Documentation of the AMRCART code

A brief glossary by
Doris Folini and Rolf Walder







Contents

1. Introduction
spacer
2. Basics
spacer
3. Data-structure, variables, and resources
spacer
4. I/O-files
spacer
5. Source code
spacer
6. Compiling the code
spacer
7. How to start a simulation?
spacer
8. How to implement a problem?
spacer
9. Algorithms
spacer
10. Graphics
spacer



1 Introduction

This brief glossary, How to run AMRCART?, intends to support colleagues in the use of the adaptive mesh hydro and mhd codes which are part of the A-MAZE code-package. In addition to these glossary, the interested reader may also consult the A-MAZE web-pages
( http://www.astro.phys.ethz.ch/staff/folini/ or http://www.astro.phys.ethz.ch/staff/walder/ ),
which include a variety of research topics investigated with the help of AMRCART as well as a series of talks on the implemented algorithms and graphics concepts.

The new user may first use the code without the adaptive mesh, which makes the code as handy as any other hydro code. To make the new user familiar with the handling of the code, with the input- and output-data formats, and with the graphics interface, we provide a couple of exercises which may be executed by the user first. The exercises comprise some well known test examples, like Sod's shock-tube problem, as well as some astrophysical examples.

Also users who already have large experience in hydro- and mhd-simulations, as well as in code-handling, will need some time to make full use of all the different options of the codes. With some 30'000 lines and about 150 subroutines (3D-version), the code has a considerable complexity, mostly due to the adaptive mesh with the associated data-structure and run-time data-management. With this glossary, we hope to provide some support for the use of AMRCART in research and teaching. We wish you all much fun and success in your research.

We would like to ask everybody who makes use of the codes, in research and teaching, to refer to the authors and to the following paper:

Rolf Walder and Doris Folini
A-MAZE: A code package to compute 3D magnetic flows, 3D NLTE radiative transfer, and synthetic spectra
In: H.J.G.L.M. Lamers and A. Sapar (eds),
Thermal and Ionization Aspects of Flows from Hot Stars: Observations and Theory,
ASP Conference Series 204, 281-284, 2000.

We also appreciate being taken on the author list of the corresponding publications if it is felt that the code has considerably contributed to the results. This is, however, not mandatory.


2. Basics

AMRCART is written in standard Fortran 77 and should run without changes in the source code on most computational platforms. So far, the code has been used on workstations (DEC-alpha, SUN, HP, SGI), PCs running under LINUX, as well as high-performance computers such as CRAY, NEC, and IBM SP RS/6000.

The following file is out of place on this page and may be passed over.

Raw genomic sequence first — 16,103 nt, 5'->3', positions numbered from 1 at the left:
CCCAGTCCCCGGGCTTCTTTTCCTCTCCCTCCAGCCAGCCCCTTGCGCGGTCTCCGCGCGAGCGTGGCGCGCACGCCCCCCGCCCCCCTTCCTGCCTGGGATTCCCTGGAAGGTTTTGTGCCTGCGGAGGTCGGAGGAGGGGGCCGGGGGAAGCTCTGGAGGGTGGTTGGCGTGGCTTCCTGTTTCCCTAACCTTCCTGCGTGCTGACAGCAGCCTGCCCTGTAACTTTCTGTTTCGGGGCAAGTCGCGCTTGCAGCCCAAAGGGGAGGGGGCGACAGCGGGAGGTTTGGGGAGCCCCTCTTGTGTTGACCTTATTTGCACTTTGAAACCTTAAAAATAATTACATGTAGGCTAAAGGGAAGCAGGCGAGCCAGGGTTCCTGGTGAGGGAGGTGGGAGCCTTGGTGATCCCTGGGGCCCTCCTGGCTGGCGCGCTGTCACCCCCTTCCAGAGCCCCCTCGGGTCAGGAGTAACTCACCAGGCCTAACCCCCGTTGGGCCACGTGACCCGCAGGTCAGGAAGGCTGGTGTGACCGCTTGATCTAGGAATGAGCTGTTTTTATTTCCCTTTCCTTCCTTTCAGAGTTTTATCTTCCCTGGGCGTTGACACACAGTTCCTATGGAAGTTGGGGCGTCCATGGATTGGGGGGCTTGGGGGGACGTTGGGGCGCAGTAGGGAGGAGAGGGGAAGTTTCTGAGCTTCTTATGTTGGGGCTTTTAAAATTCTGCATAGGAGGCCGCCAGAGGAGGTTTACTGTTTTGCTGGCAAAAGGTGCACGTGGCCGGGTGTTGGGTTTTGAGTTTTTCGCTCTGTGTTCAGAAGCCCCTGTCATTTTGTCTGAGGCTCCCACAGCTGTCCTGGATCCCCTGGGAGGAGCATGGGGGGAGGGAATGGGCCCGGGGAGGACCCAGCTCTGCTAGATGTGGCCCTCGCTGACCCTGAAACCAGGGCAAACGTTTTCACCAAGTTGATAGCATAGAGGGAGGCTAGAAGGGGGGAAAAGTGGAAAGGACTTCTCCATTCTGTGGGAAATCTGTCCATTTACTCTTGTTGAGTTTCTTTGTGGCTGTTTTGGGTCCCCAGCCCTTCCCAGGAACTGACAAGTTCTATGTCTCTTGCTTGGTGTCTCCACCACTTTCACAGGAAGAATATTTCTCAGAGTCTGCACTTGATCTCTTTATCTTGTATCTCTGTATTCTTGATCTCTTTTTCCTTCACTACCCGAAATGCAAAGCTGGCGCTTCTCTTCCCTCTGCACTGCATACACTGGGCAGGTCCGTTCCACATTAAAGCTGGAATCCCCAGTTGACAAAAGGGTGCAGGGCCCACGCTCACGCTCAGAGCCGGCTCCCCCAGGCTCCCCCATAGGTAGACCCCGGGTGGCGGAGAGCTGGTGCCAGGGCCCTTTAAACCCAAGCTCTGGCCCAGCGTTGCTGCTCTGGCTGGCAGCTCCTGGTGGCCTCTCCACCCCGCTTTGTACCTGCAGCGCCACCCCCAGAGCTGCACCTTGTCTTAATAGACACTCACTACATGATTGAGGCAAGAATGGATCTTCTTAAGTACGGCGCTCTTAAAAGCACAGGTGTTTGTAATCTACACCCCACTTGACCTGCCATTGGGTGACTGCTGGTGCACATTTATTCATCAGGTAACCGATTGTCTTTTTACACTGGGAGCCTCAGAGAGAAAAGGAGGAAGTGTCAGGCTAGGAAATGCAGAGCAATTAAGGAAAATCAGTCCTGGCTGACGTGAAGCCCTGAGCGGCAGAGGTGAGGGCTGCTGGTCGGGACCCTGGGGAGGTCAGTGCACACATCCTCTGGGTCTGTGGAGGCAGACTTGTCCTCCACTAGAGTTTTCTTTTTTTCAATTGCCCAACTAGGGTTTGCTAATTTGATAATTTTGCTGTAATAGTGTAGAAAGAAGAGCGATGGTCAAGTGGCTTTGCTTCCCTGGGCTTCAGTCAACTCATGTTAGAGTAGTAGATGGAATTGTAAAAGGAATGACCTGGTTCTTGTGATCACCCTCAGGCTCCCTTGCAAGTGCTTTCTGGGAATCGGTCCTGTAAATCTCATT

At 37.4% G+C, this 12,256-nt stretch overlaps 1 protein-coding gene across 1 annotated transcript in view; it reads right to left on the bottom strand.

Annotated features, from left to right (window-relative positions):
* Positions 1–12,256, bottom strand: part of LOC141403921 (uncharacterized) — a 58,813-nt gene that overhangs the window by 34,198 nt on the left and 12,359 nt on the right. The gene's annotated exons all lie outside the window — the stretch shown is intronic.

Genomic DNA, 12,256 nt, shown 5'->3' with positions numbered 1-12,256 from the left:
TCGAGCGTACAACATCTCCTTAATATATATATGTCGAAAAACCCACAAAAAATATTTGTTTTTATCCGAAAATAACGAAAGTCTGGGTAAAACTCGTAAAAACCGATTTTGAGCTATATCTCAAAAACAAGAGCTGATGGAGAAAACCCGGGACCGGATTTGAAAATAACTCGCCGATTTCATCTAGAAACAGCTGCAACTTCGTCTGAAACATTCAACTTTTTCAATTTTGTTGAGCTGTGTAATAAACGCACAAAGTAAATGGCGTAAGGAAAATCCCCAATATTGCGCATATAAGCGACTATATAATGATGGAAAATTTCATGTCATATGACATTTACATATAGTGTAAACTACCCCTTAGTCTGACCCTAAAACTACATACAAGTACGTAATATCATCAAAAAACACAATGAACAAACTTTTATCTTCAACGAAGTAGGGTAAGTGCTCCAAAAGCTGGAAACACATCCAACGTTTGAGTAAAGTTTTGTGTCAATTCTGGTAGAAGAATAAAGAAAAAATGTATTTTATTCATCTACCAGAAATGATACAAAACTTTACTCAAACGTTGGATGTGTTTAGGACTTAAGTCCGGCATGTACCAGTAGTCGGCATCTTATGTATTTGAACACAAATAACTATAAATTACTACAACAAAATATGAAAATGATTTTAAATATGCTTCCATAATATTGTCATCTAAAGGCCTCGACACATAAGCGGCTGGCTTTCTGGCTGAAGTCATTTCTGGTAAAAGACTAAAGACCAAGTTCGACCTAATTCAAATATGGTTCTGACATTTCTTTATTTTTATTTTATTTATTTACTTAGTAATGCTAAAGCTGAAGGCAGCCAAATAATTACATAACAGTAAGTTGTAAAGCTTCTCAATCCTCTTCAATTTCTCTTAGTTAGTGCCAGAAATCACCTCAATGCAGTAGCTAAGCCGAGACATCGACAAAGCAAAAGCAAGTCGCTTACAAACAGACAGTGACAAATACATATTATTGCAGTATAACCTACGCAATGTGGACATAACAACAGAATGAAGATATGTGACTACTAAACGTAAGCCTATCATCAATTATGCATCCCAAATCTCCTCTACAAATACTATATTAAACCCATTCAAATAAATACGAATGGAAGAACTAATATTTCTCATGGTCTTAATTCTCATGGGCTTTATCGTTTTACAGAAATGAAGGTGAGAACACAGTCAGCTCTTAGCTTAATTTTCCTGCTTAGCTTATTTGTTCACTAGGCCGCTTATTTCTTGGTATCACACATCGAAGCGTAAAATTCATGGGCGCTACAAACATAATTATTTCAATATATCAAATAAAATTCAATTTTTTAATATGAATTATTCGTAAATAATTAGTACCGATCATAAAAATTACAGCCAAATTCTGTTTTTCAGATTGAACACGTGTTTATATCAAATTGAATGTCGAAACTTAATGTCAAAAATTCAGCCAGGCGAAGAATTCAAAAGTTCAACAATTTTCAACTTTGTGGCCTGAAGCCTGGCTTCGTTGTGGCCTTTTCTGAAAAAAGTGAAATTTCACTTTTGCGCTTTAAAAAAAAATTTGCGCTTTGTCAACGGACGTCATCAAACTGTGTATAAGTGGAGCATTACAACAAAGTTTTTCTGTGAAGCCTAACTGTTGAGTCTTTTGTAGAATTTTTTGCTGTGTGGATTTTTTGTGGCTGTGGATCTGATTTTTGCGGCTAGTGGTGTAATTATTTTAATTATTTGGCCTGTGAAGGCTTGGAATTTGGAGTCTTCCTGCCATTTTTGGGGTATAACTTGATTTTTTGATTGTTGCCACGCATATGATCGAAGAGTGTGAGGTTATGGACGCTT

The code compiles under Fortran 90/95 without problems, when setting the flags corresponding to a Fortran 77 source code.

NOTE 1 Throughout the code, variables are implicitly defined in the 'old' fortran way:

implicit double precision(a-h,o-z)

Again, 'implicitly' means that variables having their names started with letters i,j,k,l,m,n are integer data.
NOTE 2 Some of the compilers may give warning-messages related to type-mismatch in subroutine calls. Just ignore them or use corresponding flags to suppress them. Despite these warnings, the code works flawlessly. See section 3.1 for more details on this issue.
NOTE 3 The size of a floating point number is 8 bytes (double precision). The size of an integer is also 8 bytes! Make sure to compile your code always with a '-i8' flag (or equivalent)!! Please consult as well section 6 and the provided makefiles, which include correct compiler flags for a variety of common compilers.
NOTE 4 Before using any of the scripts described in this glossary you must adapt the shell-paths to fit your machine.


Although the basic routines of the code are identical for the MHD- and the hydro-version and although they are similar for the 1D, the 2D, and the 3D version, we prefer so far to provide them separately for each of the versions.


3. Data-structure, variables, and resources

3.0 Global parameters and variables
3.1 Data storage and -management
3.2 Linked list of blocks
3.3 Irregular cells
3.4 Change of global parameters
3.5 Changing parameters when restarting

AMRCART uses a hierarchical block-structured mesh, together with time-dependent adaptive mesh refinement. More details on the algorithms and hierarchical block structured meshes can be taken from section 9, from the slides of some lectures in the frame of an A-MAZE workshop, as well as from the literature given in section 9 and on the A-MAZE home page.

Adaptive meshes require run-time allocation of memory. The hierarchical block structured meshe requires the use of pointers. Objects and classes would facilitate programming.